Hayden Kennedy and Jason Kruk, ages 21 and 23, had chopped a bivy ledge at the base of the final headwall on the mammoth North Face of North Twin when the storm moved in. Still trying to climb amid snow, rain, spindrift and thin pro the next morning, Hayden had a thought: “Well, maybe we should start thinking about the descent.”
The pair began rappelling, but found they had to “load up” the fractured limestone with three or four pieces per rap. His next conclusion was, “We don’t have enough to get down.”
The mythic, looming 5,000-foot face is the hardest in the Canadian Rockies and the site of only three ascents: its FA in 1974 by George Lowe and Chris Jones, the North Pillar by Barry Blanchard and Dave Cheesmond in 1985, and the North Face variation by Steve House and Marko Prezelj in 2004.
The two youths had arrived to a winter-locked face laced with big corniced mushrooms and delaminating ice. On day one Kruk styled what Kennedy called “maybe the most impressive lead I’ve ever seen. Bad rock, a limestone bulge, two bad Arrows, and a long way to a bad place to fall.”
The pair made great progress, reaching the final headwall at two-thirds height before being thwarted by storm. Lacking enough gear to rap the face and concerned about avalanches, they recalled a ledge system at half height that might offer them an escape to the Northeast Ridge. They rapped to the ledge, then traversed nearly 10 horizontal pitches. Kennedy recalls the terrain as “really scary,” unprotected and with strange “tension traverses around cornices.” Reaching the relative safety of the ridgeline, the two climbed it until they could access the glacier, where they sat out a cold night, then followed a drainage down.
Hayden came home to Carbondale, Colorado, calling his experience “soul-cleansing.”
Son of Julie Kennedy and the leading alpinist Michael Kennedy, Hayden grew up taking long climbing trips to Yosemite, the Canadian Rockies, and overseas to Thailand and Australia. He has climbed as hard as Rifle’s most difficult route, The Crew (5.14c), but Castleton Tower in Castle Valley, Utah, with his father at 13 stoked him for a life of trad climbing: “That was the moment.”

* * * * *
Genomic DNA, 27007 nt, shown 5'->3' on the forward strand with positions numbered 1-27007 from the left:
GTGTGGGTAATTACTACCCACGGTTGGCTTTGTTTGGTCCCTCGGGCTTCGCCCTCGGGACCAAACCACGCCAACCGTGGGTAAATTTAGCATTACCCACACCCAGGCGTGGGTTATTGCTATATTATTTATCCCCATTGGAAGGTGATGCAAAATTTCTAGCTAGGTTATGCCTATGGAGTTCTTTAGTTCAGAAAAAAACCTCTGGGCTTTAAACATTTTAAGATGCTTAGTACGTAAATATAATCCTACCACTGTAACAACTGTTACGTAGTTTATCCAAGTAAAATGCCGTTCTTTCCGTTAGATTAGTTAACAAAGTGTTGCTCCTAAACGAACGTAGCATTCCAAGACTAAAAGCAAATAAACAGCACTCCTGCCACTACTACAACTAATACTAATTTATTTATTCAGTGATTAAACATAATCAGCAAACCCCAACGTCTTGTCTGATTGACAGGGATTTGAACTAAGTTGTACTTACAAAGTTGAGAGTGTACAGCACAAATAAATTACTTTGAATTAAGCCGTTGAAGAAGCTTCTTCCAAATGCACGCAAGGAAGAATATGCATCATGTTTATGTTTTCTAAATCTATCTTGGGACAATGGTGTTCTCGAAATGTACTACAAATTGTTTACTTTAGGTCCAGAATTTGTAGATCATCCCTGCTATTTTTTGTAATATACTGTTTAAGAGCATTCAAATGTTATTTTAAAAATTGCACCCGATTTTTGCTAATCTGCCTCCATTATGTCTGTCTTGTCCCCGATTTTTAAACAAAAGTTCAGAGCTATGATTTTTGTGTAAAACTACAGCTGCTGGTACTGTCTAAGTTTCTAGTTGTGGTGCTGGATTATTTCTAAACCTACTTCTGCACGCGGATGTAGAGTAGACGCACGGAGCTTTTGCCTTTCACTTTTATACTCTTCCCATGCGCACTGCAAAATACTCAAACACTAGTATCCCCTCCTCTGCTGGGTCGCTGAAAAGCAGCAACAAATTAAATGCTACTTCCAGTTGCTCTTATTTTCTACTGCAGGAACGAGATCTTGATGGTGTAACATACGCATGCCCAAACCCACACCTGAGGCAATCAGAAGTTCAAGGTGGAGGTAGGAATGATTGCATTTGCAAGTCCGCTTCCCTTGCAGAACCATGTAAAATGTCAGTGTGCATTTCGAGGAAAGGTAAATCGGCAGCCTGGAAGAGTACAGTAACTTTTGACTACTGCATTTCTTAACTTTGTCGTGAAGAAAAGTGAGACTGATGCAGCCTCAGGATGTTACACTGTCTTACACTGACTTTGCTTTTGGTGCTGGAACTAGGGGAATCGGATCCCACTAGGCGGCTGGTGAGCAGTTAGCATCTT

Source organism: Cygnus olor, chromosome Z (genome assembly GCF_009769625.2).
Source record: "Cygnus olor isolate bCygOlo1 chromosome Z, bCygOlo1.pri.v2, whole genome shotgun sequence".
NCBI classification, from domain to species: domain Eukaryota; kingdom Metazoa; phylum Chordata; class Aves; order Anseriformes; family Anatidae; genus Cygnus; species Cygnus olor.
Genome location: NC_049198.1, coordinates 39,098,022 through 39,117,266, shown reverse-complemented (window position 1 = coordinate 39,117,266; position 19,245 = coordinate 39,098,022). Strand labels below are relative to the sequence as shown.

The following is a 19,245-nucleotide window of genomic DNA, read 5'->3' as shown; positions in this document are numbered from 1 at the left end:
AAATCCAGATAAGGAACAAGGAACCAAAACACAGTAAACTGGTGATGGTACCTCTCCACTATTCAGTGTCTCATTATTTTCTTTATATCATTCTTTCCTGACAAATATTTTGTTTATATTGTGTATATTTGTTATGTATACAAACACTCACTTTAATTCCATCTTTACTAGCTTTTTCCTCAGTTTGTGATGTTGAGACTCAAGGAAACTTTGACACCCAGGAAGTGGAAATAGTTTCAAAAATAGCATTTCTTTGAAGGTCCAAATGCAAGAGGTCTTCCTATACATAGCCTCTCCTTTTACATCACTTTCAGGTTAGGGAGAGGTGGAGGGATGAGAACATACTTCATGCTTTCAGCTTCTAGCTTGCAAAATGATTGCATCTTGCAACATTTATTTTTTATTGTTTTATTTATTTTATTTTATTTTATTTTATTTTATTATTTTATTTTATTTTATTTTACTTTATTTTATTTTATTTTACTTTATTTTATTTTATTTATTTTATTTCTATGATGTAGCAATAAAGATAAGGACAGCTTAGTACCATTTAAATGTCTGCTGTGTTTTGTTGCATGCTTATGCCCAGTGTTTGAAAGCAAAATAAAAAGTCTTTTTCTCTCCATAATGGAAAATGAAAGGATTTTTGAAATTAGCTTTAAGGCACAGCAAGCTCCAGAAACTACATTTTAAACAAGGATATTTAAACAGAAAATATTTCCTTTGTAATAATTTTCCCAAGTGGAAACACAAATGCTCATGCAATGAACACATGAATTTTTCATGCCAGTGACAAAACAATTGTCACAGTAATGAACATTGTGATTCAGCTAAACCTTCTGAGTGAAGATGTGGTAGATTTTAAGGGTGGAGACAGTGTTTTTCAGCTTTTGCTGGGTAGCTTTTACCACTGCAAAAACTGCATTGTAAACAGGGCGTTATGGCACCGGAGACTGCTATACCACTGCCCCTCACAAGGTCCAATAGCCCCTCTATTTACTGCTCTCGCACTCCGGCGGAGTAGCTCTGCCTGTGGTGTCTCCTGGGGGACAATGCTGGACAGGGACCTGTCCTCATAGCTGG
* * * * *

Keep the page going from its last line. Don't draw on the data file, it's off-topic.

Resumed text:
Graduating from high school in 2009 at age 19, Hayden decided to study at the “University of Yosemite,” and that season linked El Cap and Half Dome, climbed Mount Watkins in seven hours, and led Tuolumne’s Bachar Yerian (5.11c R). In the winter it was south to Argentina, where he and Jason Kruk spent seven hours trying to circumvent a rime mushroom atop the Supercanaleta on Fitz Roy, rappelled for 13 hours, and returned within two days to climb the route in 40 hours town to town.
By the time this issue comes out, Hayden should be in Pakistan with Kelly Cordes and Kyle Dempster to climb in the Charakusa Valley.
What did you learn in Canada?
It’s all about keeping the psyche, not letting in pain or negativity. Keep a positive attitude, keep going, keep laughing. Not thinking too far ahead, like, ‘What happens if the weather does move in?’ Trying to stay in the present moment and read situations as they come. I’m learning that more and more.
When did you get so stoked on alpine climbing?
When you sport climb, it’s awesome, but to me when you succeed in alpine climbing it’s really powerful, because you put in a lot more effort. When you fail, you really think about it, what went wrong—so many steps go into alpine climbing. The failure is really where you learn.
What do you hope to do in Charakusa?
[Carefully] Depends on conditions and permitting issues. … I would rather not say. I don’t like publicizing something before you go.
It’s a dream trip. The area is so big and so beautiful. I fear that maybe because of the political situation Americans won’t always have the opportunity.
What do your parents think about these alpine trips?
I think they’re psyched that I’m traveling the world and doing something I love. Well, I know that my mom’s not that psyched I’m going to Pakistan.
"When you sport climb, it’s awesome, but to me when you succeed in alpine climbing it’s really powerful, because you put in a lot more effort. When you fail, you really think about it, what went wrong—so many steps go into alpine climbing. The failure is really where you learn."They trust my decision-making. And they’ve been through this before [with my father’s trips]. She’s reliving, relearning that now. He’s seeing it from the other side. I bet he sometimes gets really scared because he actually knows. But I’ve gotten great support from my parents.
What do you think is the greatest thing in current climbing?
A lot of great things are happening, from sport climbing to alpine. It’s really inspiring to see Adam Ondra and what he’s doing. To see the younger community of climbers getting more into alpine climbing, a resurgence of trad and big-wall climbing. What Alex Honnold is doing is bad ass.
What do you dislike?
When people climb a route just to put it on an 8a card. That’s so weird to me. If it’s a good route, it’s a good route.
The media of the alpine world is getting strange. This new push for these dispatches from the mountain. I just feel that it’s dangerous when you are trying to make these decisions. You might be sitting in basecamp thinking, ‘I don’t want to go up there.’ Maybe I’m wrong but with that camera and other pressures you might feel pressured to go up and ignore what you think.
When my dad went alpine climbing, those guys could blast off into space, no one would hear about them. They could tell their story when they came back in slide shows and the written word, a book or magazine.
Hardest aspects of these big trips?
Learning to fail. You just have to be ready to get shut down. All this money, time, training and effort goes into these trips. But if that’s what happens, that’s what happens. It’s not the end of the world. It’s part of the deal.